Bureaucracy vs. Hoppe

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by Paul Gottfried by Paul Gottfried

Whatever defenses of Hans Hermann Hoppe against the forces of PC I have thus far seen all make valid points but also give a slightly misleading impression, that universities have raised "nondiscrimination" to their highest value, which is where the chief problem in this situation lies. If universities had been less interested in what Hoppe’s accuser praises as the "sexual revolution," then academic administrators might be turning to other objects of concern, particularly defending "academic freedom." The University of Nevada administration has sided with a lesbian activist, who accused Hans of hateful speech, because universities just happen to prefer nondiscrimination to intellectual freedom. If the faculties would change their minds tomorrow, then the right sorts of values might come into favor and some future Hans would be spared the indignity that this one has had to endure.

Allow me to respond to this argument that it is only partially true. While universities plainly gravitate toward the multicultural Left, they nonetheless do not act independently of the administrative state in carrying out their policies. They do exactly what the Department of Justice and various congressional agencies and their multitudinous staffs expect university officials to do. At my college I know administrators who are personally conservative but talk up affirmative action night and day, because their jobs require them to keep the government off everyone’s back, by preaching "diversity." Governmental guidelines mandate the practice of nondiscrimination not only by recruiting "minorities" but also by creating a "non-hostile work environment" once these designated victims arrive. A scrappy jurist at the University of Texas, Lino A. Graglia, has published extensively on the path leading from governmentally mandated nondiscrimination and minority recruitment to the suppression of academic freedom, in the name of "protecting" the feelings of those who have been recruited. The same path became a fast track since Title Nine was introduced in 1978 under President Carter, to "protect" female workers against male discrimination and harassment. Is it surprising that such protection, which Hoppe’s accuser correctly understands as trumping academic freedom in higher education, has become the academic highest value? The accuser is dealing with political reality when she claims to be representing "cherished ideals" before which academic freedom has no standing. Such freedom "must be squashed at all costs" when it interferes with the higher multicultural Good. The "democratic" managerial state has made this so, and it would remain that way whether or not a power-hungry lesbian had gone after a conscientious economist last year on clearly manufactured charges. It also makes no difference in terms of the possibility for mischief whatever Professor Hoppe said or did not say. His accuser, who has government agencies on her side, can call him a bigot and harasser and the burden of proof falls on him. What we are describing is not a choice of values but the jackboot of public administration, which has been rendered more fearsome by the empowerment of self-proclaimed victims.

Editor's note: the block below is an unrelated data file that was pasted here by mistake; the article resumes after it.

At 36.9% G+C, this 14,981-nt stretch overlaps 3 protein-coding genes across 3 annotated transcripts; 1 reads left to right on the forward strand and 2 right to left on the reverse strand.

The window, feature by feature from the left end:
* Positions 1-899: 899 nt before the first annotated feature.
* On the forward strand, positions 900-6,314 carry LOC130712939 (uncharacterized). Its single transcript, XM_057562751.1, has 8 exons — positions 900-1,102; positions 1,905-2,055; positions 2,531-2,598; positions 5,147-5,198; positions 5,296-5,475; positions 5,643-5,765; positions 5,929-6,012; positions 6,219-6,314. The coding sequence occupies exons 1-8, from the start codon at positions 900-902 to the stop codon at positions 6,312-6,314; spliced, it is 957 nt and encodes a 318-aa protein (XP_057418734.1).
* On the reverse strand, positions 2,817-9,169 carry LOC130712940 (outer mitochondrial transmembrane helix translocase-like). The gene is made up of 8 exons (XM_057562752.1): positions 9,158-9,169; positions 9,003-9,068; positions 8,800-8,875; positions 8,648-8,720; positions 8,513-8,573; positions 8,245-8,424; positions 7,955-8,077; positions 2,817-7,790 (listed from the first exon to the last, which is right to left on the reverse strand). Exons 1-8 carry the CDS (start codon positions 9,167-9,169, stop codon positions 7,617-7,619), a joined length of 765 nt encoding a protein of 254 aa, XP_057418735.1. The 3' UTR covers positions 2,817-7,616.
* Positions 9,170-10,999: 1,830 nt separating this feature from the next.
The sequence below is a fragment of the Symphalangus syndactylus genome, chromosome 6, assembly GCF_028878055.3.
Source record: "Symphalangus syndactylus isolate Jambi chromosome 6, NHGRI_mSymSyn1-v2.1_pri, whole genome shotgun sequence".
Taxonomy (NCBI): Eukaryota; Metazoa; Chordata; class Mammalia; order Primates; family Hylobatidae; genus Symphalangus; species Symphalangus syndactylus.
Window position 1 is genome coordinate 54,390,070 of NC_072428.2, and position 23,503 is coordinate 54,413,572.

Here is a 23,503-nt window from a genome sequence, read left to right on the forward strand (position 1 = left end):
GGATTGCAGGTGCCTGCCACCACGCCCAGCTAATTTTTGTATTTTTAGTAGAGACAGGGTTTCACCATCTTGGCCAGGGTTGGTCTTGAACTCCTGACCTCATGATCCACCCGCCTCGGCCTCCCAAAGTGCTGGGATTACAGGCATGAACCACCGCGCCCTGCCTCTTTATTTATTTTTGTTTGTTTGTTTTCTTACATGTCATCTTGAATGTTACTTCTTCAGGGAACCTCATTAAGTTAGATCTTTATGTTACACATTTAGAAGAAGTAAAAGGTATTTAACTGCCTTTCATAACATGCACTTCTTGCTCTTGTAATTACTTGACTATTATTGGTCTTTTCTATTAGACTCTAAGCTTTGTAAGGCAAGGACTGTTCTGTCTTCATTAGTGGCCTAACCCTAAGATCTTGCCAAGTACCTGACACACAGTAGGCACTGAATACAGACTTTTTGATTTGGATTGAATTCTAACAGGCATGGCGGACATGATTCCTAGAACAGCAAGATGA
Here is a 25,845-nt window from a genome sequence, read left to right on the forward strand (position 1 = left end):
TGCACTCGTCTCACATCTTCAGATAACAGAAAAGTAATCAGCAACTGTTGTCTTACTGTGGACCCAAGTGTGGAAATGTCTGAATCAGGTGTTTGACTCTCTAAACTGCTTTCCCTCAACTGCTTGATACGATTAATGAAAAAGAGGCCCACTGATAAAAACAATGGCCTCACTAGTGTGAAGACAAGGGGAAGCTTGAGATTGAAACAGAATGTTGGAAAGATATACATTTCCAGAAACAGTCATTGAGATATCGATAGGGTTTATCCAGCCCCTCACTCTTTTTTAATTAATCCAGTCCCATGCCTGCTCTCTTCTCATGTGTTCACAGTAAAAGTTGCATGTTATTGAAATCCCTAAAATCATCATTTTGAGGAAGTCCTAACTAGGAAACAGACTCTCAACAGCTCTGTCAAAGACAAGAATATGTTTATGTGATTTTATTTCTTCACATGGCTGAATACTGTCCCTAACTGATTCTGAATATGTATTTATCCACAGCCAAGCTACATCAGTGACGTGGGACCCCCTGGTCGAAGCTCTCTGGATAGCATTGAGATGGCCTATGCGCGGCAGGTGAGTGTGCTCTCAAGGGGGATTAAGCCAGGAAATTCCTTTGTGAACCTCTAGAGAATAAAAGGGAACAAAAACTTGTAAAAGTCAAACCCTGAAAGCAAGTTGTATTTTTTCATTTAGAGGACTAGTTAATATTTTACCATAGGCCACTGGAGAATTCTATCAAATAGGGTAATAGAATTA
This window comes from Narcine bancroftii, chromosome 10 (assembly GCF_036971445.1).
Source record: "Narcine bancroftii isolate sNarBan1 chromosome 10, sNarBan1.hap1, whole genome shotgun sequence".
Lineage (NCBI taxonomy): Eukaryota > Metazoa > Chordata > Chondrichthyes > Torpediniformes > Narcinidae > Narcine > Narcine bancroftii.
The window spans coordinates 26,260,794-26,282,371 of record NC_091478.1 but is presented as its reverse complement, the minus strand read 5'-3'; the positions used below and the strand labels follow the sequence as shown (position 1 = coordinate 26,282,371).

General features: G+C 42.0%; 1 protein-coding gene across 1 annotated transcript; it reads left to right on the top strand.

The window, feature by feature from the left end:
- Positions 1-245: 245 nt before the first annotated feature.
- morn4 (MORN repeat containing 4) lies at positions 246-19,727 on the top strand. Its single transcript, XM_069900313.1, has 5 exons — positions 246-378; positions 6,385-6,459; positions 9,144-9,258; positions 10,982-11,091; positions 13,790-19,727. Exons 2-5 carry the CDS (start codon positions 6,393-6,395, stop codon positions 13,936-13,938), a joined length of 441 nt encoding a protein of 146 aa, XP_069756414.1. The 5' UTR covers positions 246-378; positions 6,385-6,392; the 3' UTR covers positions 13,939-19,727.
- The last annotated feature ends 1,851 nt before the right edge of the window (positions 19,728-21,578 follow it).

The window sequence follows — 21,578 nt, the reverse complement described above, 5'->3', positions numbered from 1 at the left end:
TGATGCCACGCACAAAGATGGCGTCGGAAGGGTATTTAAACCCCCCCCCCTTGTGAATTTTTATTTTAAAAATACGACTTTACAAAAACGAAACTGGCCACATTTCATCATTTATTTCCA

Clearly this comes as no surprise to my good friend, who is entangled in this mess and is a controversial critic of the democratic welfare state. If anything, Hans understates the utter vileness of what he criticizes, a regime that not only strips us of property to enrich itself and practices immigration flooding at the expense of unwilling property owners but also destroys once established freedom by appealing to sensitivity and "anti-fascism." What may be the ultimate embarrassment about trying to get out of this bureaucratically induced quandary is the need to ask help from the meddlesome, grasping regime that has caused it. One has to pretend that one’s First Amendment right had been compromised by independent agents. One then appeals to a court to misinterpret the First Amendment, by pretending that it is the federal government’s power to use that amendment against the states and state schools, which are doing the bidding of the Feds. One petitions the guilty to ask for succor against those they’ve unleashed against us. As Hans and I would both agree, it is one more illustration of how the democratic deity has failed decent people.

February 14, 2005

Paul Gottfried [send him mail] is Horace Raffensperger Professor of Humanities at Elizabethtown College and author of, most recently, Multiculturalism and the Politics of Guilt.

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